While this was happening, Miss Pross was out shopping for the family. Jerry Cruncher was with her, and they had just gone into a wine-shop when Miss Pross suddenly stopped, looked at one of the customers, and cried out in a loud voice,
‘Oh Solomon, dear Solomon! I’ve found you at last, dear brother! But whatever are you doing here in Paris?’
‘Don’t call me Solomon. You’ll get me killed. Pay for your wine, and come outside,’ said the man in a low, frightened voice.
They went outside. ‘You mustn’t recognize me here,’ said the man. ‘It’s not safe. Go your way, and let me go mine.’ Miss Pross began to cry at these unbrotherly words, and Jerry Cruncher stepped forward to stare in the man’s face.
‘Wait a minute,’ said Jerry. ‘Is your name John Solomon, or Solomon John? Your sister calls you Solomon. I know that your name’s John; I remember that. But your other name wasn’t Pross at that Old Bailey trial. What was your name then?’
‘Barsad!’ said another voice.
‘Yes, Barsad, that’s it,’ cried Jerry. He turned round and saw Sydney Carton standing behind him.
‘Don’t be alarmed, my dear Miss Pross,’ said Carton, smiling at her. ‘But I’m afraid I have to tell you that your brother is a spy, a spy for the French prisons.’
Solomon Pross, also Barsad, went pale. ‘That’s not true!’
‘I saw you come out of the Conciergerie today. I followed you,’ said Carton, ‘and I found out what you do. And I’ve decided that you may be able to help me. Come with me to the office of Mr Lorry.’
After a short argument, which Carton won, Barsad followed him to Mr Lorry’s office.
‘I bring bad news,’ Carton said to Mr Lorry. ‘Darnay has been arrested again.’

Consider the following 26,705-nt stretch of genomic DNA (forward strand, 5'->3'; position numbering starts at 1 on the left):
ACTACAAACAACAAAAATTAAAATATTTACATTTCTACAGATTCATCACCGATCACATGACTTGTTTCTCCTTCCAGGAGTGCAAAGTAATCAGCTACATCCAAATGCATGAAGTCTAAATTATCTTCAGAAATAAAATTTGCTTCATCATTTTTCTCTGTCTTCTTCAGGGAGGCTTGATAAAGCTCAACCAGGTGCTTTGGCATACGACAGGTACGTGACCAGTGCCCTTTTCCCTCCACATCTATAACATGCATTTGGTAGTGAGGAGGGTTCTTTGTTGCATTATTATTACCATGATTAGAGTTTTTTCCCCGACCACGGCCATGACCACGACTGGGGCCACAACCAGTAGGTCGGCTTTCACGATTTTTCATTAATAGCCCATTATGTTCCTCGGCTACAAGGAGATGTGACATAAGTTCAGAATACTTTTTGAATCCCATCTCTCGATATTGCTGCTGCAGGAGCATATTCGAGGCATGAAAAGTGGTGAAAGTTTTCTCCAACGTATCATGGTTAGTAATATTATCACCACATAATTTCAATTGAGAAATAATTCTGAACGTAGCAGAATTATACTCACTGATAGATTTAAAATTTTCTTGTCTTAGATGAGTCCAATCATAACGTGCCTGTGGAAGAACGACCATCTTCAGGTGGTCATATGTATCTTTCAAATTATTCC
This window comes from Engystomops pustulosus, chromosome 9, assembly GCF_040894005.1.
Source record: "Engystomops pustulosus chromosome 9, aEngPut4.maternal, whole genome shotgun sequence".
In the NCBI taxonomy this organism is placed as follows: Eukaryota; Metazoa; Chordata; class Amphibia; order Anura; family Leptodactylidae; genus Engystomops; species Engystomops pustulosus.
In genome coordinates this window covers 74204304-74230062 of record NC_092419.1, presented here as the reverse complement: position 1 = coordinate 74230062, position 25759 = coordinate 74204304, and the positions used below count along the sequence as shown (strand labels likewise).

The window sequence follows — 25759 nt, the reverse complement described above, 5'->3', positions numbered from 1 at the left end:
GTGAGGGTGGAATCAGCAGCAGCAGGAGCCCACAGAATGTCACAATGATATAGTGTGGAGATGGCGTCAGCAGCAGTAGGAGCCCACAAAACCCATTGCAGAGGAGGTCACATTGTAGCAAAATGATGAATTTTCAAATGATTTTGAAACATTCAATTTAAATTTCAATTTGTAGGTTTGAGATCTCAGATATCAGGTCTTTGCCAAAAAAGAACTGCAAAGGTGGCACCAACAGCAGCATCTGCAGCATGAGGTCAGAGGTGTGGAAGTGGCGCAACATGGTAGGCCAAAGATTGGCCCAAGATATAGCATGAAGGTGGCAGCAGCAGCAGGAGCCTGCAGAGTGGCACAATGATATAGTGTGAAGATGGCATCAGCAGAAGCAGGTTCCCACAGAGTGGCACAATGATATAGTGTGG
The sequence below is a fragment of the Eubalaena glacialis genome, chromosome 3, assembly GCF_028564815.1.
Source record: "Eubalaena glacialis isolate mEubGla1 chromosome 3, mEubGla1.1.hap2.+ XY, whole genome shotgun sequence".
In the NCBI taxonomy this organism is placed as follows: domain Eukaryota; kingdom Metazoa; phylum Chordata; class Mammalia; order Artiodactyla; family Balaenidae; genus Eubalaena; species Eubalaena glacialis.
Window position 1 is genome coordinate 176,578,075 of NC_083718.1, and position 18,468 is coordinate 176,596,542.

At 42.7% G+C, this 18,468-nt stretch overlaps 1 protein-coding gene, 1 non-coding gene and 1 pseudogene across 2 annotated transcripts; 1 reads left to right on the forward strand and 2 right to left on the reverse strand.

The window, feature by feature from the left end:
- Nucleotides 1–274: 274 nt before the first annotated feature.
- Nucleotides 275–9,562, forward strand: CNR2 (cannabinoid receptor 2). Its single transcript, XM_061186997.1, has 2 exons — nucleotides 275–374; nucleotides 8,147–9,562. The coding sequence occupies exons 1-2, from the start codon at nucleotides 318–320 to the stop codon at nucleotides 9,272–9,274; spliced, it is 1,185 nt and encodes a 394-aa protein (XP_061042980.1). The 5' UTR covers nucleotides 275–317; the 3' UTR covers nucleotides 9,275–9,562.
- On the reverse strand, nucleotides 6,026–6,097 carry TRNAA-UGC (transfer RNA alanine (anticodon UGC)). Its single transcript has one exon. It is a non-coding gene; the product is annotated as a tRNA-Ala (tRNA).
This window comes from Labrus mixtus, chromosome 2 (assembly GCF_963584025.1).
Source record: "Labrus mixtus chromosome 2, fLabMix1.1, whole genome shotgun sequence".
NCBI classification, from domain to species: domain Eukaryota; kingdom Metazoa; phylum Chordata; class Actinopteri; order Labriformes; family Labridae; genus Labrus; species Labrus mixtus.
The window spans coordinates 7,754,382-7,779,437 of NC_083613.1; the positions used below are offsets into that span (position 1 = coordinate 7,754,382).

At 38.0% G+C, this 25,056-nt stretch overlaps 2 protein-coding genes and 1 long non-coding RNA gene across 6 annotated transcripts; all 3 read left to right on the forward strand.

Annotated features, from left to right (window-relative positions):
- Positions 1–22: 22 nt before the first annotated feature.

I was with him only two hours ago,’ cried Mr Lorry. ‘He was safe and free!’
‘Even so, he has been arrested and taken to the Conciergerie. And I’m not sure that Dr Manette’s good name can save him this time. So we must have Mr Barsad’s help.’
‘I will not help you,’ said Solomon Pross, called John Barsad.
‘Oh, I think you will,’ said Sydney Carton, ‘when you hear what I could say about you. Let’s think. Mr Barsad is a spy, and a prison guard, but he used to be a spy in England. Is he still paid by the English?’
‘No one will listen to you,’ said Barsad.
‘But I can say more, Mr Barsad,’ replied Carton.
Barsad had more problems than Carton knew. He could not return to England because he was wanted by the police there. And in France, before he became a prison guard for the citizens’ revolution, he had been a spy for the King’s officers. He knew that Madame Defarge, that terrible woman, had knitted his name into her list of enemies of the people. Most of those on her list had already been killed by the Guillotine, and Barsad did not want to be next.
‘You seem worried, Mr Barsad,’ said Carton calmly.
The spy turned to Mr Lorry. ‘Miss Pross is my sister, sir. Would you send her brother to his death, sir?’
‘The best thing for your sister, Mr Barsad,’ said Carton smoothly, ‘is not to have a brother like you. I think I will inform the Tribunal that I suspect you of spying for England. You will be condemned at once, I am sure.’
‘All right,’ Barsad said slowly, ‘I’ll help you. But don’t ask me to do anything that will put my life in danger, because I won’t do it.’
‘You’re a guard at the Conciergerie prison, where Darnay is, aren’t you?’ said Carton. ‘Come, let us talk privately in the next room.’
When Mr Carton returned alone, Mr Lorry asked what he had done.
‘Not much,’ replied Carton, ‘but if it goes badly for Darnay tomorrow, I can visit him once. It’s all I could do.’